I haven’t tried every frozen holiday entrée out there, but my favorite thus far is the Hazelnut Cranberry Roast en Croute from Field Roast.  (After the holidays are over, I try to pick one up when they’re on sale to save for an easy dinner gathering later in the winter.) The roast is made with their flavorful grain meat and stuffed with Field Roast sausages, cranberries, and apples.  It’s then wrapped in a puff pastry. This roast ranges from $18-26 depending on location.

Another option since there will only be two vegans at our Thanksgiving table is the Gardein Savory Stuffed Turk’y. It comes with come two roasts and gravy.  It is a toothsome dish filled with stuffing and cranberries; although, the gravy is a bit on the watery side. Gardein also has a larger Holiday Roast, which I’ve never tried, that serves 8.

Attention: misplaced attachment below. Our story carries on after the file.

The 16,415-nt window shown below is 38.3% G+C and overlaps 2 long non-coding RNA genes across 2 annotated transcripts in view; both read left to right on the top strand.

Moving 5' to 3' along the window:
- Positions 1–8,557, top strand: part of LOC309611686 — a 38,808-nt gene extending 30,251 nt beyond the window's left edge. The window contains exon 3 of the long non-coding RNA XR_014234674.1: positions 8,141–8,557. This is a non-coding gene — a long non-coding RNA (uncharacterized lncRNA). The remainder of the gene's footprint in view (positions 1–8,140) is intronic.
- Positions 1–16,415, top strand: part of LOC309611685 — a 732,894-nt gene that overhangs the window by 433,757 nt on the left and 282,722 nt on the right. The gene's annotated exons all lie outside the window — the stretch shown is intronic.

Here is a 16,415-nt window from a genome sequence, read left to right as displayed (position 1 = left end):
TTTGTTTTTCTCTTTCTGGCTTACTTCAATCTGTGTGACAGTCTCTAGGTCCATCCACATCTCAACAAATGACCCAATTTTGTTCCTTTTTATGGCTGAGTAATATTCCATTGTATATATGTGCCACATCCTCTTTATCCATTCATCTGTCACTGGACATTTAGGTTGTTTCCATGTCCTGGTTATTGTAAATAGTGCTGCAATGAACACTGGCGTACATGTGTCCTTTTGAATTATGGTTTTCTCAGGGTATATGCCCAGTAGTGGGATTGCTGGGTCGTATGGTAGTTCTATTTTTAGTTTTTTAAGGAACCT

Cherry PieFor dessert, David is planning on making one of his cherry pies using recipes from Vegan Pie in the Sky. It’s delicious with a generous scoop of homemade Pistachio Ice cream from Sarah at My Darling Vegan.

Chocolate Chip Double DoozieI’m also tempted to make a batch of Double Doozies. Any excuse, right?

What vegan items will be gracing your table this year?

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Boozy Black Bean & Rice Bowls

Boozy Black Bean & Rice BowlWhile I love a fancy, dress-up dinner just as much as the next person, some foods are perfect in their simplicity. They’re not fussy or expensive. They don’t take long to prepare. Yet, they work together in such a way that you feel comforted from the inside out whenever you tuck into a bowl.